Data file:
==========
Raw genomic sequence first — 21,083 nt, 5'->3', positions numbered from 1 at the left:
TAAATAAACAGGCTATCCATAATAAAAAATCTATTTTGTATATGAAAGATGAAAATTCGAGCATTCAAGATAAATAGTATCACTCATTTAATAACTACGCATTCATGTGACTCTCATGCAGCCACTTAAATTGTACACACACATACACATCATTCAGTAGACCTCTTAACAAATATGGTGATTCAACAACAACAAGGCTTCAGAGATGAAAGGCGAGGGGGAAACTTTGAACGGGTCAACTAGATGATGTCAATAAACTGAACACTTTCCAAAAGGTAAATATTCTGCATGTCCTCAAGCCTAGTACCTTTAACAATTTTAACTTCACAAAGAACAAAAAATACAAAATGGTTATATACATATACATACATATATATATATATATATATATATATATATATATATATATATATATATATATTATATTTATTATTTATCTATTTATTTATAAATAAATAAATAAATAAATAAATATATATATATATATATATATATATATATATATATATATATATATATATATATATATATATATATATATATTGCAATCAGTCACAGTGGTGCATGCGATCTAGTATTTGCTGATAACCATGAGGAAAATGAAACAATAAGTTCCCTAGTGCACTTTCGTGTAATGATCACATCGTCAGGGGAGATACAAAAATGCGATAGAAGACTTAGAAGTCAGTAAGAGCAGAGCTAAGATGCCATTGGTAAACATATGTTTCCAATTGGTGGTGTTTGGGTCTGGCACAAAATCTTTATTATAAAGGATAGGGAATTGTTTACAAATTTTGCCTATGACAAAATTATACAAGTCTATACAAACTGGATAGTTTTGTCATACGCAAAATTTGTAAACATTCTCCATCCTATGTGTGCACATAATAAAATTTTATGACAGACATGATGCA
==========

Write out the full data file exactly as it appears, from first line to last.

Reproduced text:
Raw genomic sequence first — 21,083 nt, 5'->3', positions numbered from 1 at the left:
TAAATAAACAGGCTATCCATAATAAAAAATCTATTTTGTATATGAAAGATGAAAATTCGAGCATTCAAGATAAATAGTATCACTCATTTAATAACTACGCATTCATGTGACTCTCATGCAGCCACTTAAATTGTACACACACATACACATCATTCAGTAGACCTCTTAACAAATATGGTGATTCAACAACAACAAGGCTTCAGAGATGAAAGGCGAGGGGGAAACTTTGAACGGGTCAACTAGATGATGTCAATAAACTGAACACTTTCCAAAAGGTAAATATTCTGCATGTCCTCAAGCCTAGTACCTTTAACAATTTTAACTTCACAAAGAACAAAAAATACAAAATGGTTATATACATATACATACATATATATATATATATATATATATATATATATATATATATATATATATATATTATATTTATTATTTATCTATTTATTTATAAATAAATAAATAAATAAATAAATATATATATATATATATATATATATATATATATATATATATATATATATATATATATATATATATATATATTGCAATCAGTCACAGTGGTGCATGCGATCTAGTATTTGCTGATAACCATGAGGAAAATGAAACAATAAGTTCCCTAGTGCACTTTCGTGTAATGATCACATCGTCAGGGGAGATACAAAAATGCGATAGAAGACTTAGAAGTCAGTAAGAGCAGAGCTAAGATGCCATTGGTAAACATATGTTTCCAATTGGTGGTGTTTGGGTCTGGCACAAAATCTTTATTATAAAGGATAGGGAATTGTTTACAAATTTTGCCTATGACAAAATTATACAAGTCTATACAAACTGGATAGTTTTGTCATACGCAAAATTTGTAAACATTCTCCATCCTATGTGTGCACATAATAAAATTTTATGACAGACATGATGCA